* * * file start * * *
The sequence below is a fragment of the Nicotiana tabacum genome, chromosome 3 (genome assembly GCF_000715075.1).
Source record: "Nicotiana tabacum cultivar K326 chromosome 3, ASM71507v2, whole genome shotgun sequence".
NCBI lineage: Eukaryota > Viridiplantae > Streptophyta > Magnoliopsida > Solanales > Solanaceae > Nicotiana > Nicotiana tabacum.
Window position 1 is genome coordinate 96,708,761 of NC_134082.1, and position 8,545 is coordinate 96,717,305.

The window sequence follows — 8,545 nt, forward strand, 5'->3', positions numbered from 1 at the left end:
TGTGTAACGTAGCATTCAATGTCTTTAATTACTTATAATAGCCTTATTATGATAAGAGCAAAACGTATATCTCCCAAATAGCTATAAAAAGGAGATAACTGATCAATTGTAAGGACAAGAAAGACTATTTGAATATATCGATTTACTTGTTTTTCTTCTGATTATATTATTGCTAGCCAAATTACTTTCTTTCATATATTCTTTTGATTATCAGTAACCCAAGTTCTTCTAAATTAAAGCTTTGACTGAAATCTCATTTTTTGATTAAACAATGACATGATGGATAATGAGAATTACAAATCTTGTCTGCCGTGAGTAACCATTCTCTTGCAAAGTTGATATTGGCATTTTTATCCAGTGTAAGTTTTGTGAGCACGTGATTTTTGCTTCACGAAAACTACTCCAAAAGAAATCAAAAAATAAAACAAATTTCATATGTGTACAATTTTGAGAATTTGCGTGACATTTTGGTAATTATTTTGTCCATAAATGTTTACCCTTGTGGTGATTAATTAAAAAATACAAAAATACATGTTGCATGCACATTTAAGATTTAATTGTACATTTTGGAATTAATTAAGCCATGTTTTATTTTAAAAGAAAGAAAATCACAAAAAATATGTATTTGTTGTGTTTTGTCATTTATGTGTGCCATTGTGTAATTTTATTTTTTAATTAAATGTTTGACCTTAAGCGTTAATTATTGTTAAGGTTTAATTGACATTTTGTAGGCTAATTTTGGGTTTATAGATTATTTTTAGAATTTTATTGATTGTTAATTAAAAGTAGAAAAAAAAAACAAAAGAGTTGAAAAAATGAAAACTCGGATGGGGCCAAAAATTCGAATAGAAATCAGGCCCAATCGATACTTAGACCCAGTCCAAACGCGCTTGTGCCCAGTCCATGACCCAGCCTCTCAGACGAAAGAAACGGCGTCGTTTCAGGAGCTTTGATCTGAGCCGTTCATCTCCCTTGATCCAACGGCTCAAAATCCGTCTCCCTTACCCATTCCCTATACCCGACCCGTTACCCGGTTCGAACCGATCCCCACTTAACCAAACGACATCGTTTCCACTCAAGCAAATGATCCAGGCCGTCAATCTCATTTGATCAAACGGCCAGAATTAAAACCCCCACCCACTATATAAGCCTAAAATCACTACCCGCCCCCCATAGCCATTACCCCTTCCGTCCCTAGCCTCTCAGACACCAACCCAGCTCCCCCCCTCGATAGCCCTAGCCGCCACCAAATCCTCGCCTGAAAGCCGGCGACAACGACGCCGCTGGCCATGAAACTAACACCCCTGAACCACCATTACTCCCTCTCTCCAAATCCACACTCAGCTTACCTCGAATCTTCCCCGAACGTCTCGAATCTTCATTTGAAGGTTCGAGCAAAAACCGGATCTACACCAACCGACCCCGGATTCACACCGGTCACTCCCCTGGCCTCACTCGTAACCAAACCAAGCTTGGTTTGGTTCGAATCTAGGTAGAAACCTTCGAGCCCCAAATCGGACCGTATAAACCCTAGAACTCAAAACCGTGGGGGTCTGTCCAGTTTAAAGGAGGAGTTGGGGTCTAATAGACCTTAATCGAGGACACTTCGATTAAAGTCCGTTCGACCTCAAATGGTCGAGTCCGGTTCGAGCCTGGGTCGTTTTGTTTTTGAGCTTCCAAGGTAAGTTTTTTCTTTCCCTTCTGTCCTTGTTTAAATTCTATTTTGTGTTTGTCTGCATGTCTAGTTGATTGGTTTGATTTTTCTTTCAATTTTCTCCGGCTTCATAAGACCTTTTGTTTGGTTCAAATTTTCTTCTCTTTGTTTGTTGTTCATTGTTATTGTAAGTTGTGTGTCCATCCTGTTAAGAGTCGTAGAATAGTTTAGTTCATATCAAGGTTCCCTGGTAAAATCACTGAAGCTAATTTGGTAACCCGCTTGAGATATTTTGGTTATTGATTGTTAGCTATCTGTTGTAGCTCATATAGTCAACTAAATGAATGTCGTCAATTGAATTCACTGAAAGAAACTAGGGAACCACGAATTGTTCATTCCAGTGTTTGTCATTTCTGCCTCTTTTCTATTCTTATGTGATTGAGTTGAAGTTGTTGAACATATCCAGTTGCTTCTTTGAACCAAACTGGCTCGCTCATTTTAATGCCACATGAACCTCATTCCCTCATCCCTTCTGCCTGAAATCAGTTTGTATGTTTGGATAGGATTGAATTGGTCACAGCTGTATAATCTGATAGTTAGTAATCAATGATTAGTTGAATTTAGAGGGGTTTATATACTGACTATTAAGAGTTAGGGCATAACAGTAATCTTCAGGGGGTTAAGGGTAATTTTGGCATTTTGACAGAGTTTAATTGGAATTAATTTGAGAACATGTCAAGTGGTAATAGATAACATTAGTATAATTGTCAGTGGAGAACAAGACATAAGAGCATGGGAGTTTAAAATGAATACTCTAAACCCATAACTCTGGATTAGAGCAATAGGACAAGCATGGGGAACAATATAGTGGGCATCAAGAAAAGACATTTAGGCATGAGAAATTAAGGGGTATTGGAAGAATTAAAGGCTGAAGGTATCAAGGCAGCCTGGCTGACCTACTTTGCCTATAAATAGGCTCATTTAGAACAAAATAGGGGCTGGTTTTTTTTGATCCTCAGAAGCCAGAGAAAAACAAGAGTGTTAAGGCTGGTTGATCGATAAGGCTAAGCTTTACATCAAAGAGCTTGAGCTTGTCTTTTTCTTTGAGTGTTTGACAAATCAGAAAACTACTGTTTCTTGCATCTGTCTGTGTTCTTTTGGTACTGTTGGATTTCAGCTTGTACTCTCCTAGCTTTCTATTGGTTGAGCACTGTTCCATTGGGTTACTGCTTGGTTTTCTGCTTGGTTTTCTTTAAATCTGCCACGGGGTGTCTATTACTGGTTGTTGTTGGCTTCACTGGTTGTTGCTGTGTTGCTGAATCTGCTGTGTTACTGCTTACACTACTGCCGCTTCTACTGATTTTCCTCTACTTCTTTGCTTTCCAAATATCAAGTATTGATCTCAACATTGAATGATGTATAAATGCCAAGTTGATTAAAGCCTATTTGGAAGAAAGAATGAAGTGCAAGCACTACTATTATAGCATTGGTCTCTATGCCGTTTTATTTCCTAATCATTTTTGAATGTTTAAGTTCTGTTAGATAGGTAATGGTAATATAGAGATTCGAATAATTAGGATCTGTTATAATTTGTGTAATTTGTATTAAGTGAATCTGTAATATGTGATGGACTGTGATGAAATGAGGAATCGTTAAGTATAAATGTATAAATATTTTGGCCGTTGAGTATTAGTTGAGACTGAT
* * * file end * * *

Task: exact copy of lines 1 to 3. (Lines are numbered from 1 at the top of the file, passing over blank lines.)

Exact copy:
The sequence below is a fragment of the Nicotiana tabacum genome, chromosome 3 (genome assembly GCF_000715075.1).
Source record: "Nicotiana tabacum cultivar K326 chromosome 3, ASM71507v2, whole genome shotgun sequence".
NCBI lineage: Eukaryota > Viridiplantae > Streptophyta > Magnoliopsida > Solanales > Solanaceae > Nicotiana > Nicotiana tabacum.